Where do Kallas and Green see the future of the cannabis industry? Well, that depends on whether Question 2 passes in November. Green is optimistic that the recent changing attitudes toward cannabis will power a yes vote. “People are turning the tide and I agree with it. I think in 5-10 years marijuana will be an afterthought, a normal part of our society. I do think it is a much safer alternative than some of the other things out there in our community. It’ll add value economically,” he says, adding that, “If anybody should have recreational marijuana in this country, I would say Las Vegas or Nevada would be the first place.”
Kallas also supports Question 2, although he says he won’t take any profit from the Apothecarium’s involvement in recreational sales. “I’ll still participate in the medicinal,” he explains, “It just creates too much of an ethical issue for me—but that doesn’t mean I don’t believe that it’s better for people than alcohol is.” He hopes that the ballot question passes and the 2017 legislature does a little finessing. “They can’t change the language that’s in the ballot question but they can certainly add language,” he says “I believe that if they regulate it properly it will be beneficial.” But he agrees that the time for cannabis has come. He says it make take 10 or 20 years, but “I really believe that, if done right, you’ll see marijuana grow as probably the number one consumed product in the state—above alcohol eventually.”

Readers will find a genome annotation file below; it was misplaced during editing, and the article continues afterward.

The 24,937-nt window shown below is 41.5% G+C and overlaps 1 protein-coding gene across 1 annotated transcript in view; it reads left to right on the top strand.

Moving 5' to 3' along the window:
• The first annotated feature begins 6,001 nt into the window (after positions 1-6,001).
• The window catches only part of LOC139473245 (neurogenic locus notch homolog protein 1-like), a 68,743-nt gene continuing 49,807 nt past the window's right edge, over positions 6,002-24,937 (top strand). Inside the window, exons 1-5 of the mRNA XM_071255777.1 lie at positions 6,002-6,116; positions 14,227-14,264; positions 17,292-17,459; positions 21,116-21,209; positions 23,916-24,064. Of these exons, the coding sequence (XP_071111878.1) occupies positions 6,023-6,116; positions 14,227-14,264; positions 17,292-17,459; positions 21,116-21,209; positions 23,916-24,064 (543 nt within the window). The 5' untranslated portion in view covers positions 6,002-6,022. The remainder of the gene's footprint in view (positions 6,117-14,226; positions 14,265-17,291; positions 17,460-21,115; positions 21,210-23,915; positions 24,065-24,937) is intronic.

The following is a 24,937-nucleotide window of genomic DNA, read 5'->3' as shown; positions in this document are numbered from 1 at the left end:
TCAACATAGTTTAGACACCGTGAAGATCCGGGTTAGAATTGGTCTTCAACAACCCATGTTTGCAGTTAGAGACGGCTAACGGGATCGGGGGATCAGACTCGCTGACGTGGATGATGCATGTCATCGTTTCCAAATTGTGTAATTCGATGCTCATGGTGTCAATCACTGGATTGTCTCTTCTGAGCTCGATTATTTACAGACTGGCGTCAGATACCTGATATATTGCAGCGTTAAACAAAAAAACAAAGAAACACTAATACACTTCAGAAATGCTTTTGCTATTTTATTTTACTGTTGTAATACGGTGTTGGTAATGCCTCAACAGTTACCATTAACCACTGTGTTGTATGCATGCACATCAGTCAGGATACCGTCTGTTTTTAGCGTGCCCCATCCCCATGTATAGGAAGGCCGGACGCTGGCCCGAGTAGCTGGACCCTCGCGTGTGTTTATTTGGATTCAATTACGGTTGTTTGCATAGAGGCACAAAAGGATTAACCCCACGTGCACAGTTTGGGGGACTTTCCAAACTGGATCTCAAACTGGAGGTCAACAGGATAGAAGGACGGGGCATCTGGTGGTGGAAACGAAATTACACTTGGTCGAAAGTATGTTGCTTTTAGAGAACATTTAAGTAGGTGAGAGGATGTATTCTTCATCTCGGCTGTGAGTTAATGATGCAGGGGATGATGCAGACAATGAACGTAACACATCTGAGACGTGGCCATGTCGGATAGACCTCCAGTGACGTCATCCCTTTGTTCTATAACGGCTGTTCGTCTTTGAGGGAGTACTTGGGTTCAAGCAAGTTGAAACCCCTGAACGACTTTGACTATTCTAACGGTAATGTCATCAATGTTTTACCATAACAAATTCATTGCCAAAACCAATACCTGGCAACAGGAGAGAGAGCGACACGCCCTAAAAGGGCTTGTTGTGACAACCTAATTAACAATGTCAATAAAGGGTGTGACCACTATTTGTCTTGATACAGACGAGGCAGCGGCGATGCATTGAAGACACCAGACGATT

Ultimately, Dave Kallas and James Green see no inconsistency between their law enforcement experience and their participation in the cannabis industry, as the issues that might have caused conflict have been found to be largely imaginary. “There’s not a history of marijuana being a problem from a public safety perspective,” says Green. “We were told for many, many decades that there’s a war on drugs. From my perspective the war on drugs has failed and we need to decriminalize, legalize it, regulate it, tax it. It’s here. It’s not going away.”